Are Green Projects Really Expensive?

Are Green Projects Really Expensive?

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green buildings
Ashok Naidu Director, Kumari Builders and Developers

India is among the few nations on the list which are going green in a big way. It already has crossed over 2 billion square feet of green buildings, covering commercial, residential and industrial spaces.

However, for the target of 25 billion square feet of green buildings by 2025 set by the Indian Green Buildings Council, a boost will be required. An aggregate increase of 400 per cent in the floor area of buildings by 2030 (USAID), with energy consumption from residential buildings alone rising by more than eight times by 2050, will apply tremendous pressure on available resources. Water is yet another scarce resource that will see rise in demand.

Green buildings offer a way to cut down on water and energy while also reducing waste.

But the dice is loaded against developers in terms of takers. The initial investment is higher than for traditional buildings and not everyone is willing to look at the long-term gains. The premium amount can easily be recovered in a couple of years. But first, we need to understand what exactly a ‘green’ building is.

A certified green building has to meet certain criteria which includes energy use, water, resources and waste management. It is left to the developer how innovatively he conserves water and energy while using locally available resources that do not degrade the environment. Some go an extra mile to avoid use of sand (that destroys rivers), granite (that decimates mountains), steel (from iron mined from forests) and so on.

Whether it is the use of solar panels to power the whole house, or ‘passive’ designs that reduce electricity consumed by the HVAC systems, rainwater harvesting which reduces dependence on water supply, it all adds up to some initial capital cost. For solar unit, the batteries and equipment can cost up to a lakh while a biogas digester for the waste could add up another couple or more. Elaborate water systems with interconnected percolation wells and osmosis unit can also add up to initial and be running costs too. Thermally efficient windows with special glasses, fans fitted with efficient motors and sensors, water efficient fixtures, all this will add up to building costs. The construction cost may go up to 15 percent more than that for traditional construction materials.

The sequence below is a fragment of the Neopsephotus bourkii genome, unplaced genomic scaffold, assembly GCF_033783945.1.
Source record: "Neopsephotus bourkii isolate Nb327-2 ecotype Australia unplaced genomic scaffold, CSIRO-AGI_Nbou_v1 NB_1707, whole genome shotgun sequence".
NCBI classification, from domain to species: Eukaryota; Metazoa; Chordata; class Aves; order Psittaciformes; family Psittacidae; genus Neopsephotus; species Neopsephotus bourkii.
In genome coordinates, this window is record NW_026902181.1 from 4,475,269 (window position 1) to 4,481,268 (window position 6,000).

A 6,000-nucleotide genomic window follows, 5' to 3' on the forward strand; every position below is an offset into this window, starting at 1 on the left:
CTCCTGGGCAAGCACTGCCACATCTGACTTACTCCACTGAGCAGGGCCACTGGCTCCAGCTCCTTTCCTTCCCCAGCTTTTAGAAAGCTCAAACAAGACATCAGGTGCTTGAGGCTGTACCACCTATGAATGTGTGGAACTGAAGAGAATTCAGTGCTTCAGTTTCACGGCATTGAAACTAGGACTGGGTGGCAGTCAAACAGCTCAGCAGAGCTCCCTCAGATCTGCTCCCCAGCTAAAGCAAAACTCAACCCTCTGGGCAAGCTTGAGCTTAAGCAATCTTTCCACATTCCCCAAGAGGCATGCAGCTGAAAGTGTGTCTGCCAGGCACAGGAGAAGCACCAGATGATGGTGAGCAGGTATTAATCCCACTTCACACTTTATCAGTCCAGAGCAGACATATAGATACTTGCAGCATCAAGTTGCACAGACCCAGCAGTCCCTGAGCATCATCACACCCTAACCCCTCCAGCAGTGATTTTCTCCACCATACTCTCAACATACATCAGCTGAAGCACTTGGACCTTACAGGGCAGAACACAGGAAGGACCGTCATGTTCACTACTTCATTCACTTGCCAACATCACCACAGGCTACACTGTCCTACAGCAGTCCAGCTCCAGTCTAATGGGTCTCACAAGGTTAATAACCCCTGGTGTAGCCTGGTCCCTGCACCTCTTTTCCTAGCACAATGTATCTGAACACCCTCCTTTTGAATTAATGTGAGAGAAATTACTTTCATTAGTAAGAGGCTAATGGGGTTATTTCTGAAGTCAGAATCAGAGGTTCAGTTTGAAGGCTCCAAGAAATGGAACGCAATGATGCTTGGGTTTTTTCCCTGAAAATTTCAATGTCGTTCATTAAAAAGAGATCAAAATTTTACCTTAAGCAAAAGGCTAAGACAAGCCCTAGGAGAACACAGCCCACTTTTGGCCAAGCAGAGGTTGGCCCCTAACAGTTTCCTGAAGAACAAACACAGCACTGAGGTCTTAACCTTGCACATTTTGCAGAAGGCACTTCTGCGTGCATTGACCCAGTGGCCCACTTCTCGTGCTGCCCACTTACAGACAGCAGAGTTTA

For developers, the costs can be as high as 15 percent while most buyers are willing to pay not more than a maximum of 3-5 percent.

However, in the long-term, all measures used in green buildings will help the resident save up on energy and water bills. It has been calculated that a green building can lower energy consumption by 30-50 percent and water by 30-70 percent. Merely using water conserving-taps can cut down water use by 30,000 liters every month. All this will reflect in the bills. Big green homes have reported a drop in electricity bill by around Rs 600 a month.

Naturally, it is difficult to woo first time home buyers who are looking for lower prices in a price sensitive market. Very few are environment conscious and willing to pay more. A basic shelter is what they are aiming for. It is only second-time buyers and a small section of clientele that is environmentally aware who is willing to shell out more. This group understands that the building will pay them back in years to come.

Then there are the corporate clients who seek green credentials and hence are willing to pay the extra costs. These are a small group of people.

As a result, developers do find it difficult to sell green buildings. Considering the benefits from these constructions, to the environment and the consumers, the government should provide subsidy on construction loans to developers. So also for homeowners, the government should give subsidy on home loans, based on the lead rating. The government should introduce norms to incorporate green buildings in its housing schemes, such as the Pradhan Mantri Awaas Yojna and Credit Link Subsidy scheme for affordable housing.

This will go a long way in encouraging more people to opt for greenhouses and offices.

The Earth Overshoot Day this year, August 2, has been the earliest date since overshoot first happened in the 70s, a date when humanity’s demand on resources goes beyond what the planet can renew in a year. We collectively now need 1.7 Earths to sustain our requirements.

Consumption has to be reduced but with increasing population, this is a tough job. However, green buildings are one option that can help reduce exploitation of resources and provide shelter for all.

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